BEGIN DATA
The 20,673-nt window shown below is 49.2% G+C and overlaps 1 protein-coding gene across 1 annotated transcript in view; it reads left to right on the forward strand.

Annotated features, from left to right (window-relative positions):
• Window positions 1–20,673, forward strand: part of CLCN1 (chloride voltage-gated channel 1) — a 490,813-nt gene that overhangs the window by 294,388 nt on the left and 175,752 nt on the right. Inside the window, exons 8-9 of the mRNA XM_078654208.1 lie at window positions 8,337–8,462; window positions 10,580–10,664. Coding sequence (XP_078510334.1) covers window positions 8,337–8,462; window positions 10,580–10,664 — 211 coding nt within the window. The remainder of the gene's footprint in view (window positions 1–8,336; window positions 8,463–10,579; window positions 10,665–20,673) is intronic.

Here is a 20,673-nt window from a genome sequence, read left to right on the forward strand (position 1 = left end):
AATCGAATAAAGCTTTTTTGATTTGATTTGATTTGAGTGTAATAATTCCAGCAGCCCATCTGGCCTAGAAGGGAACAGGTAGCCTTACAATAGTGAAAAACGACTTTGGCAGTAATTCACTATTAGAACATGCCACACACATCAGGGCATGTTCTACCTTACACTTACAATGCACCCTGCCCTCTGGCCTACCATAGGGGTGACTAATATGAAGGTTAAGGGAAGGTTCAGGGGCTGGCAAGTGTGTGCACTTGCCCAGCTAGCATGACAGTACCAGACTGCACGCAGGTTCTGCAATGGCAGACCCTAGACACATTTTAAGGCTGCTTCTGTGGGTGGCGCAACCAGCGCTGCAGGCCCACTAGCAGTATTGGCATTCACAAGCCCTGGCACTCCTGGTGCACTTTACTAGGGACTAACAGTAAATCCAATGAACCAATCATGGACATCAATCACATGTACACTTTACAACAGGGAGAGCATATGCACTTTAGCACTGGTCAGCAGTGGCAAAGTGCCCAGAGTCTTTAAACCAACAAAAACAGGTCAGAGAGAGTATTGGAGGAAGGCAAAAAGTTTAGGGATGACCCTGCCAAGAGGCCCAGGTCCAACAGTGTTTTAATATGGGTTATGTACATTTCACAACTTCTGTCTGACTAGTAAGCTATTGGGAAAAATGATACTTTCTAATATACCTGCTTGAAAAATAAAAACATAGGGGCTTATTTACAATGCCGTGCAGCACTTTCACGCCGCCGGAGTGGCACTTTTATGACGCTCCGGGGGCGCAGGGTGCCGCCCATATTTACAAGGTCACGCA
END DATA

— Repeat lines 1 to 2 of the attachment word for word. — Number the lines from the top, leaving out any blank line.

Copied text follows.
The 20,673-nt window shown below is 49.2% G+C and overlaps 1 protein-coding gene across 1 annotated transcript in view; it reads left to right on the forward strand.

Annotated features, from left to right (window-relative positions):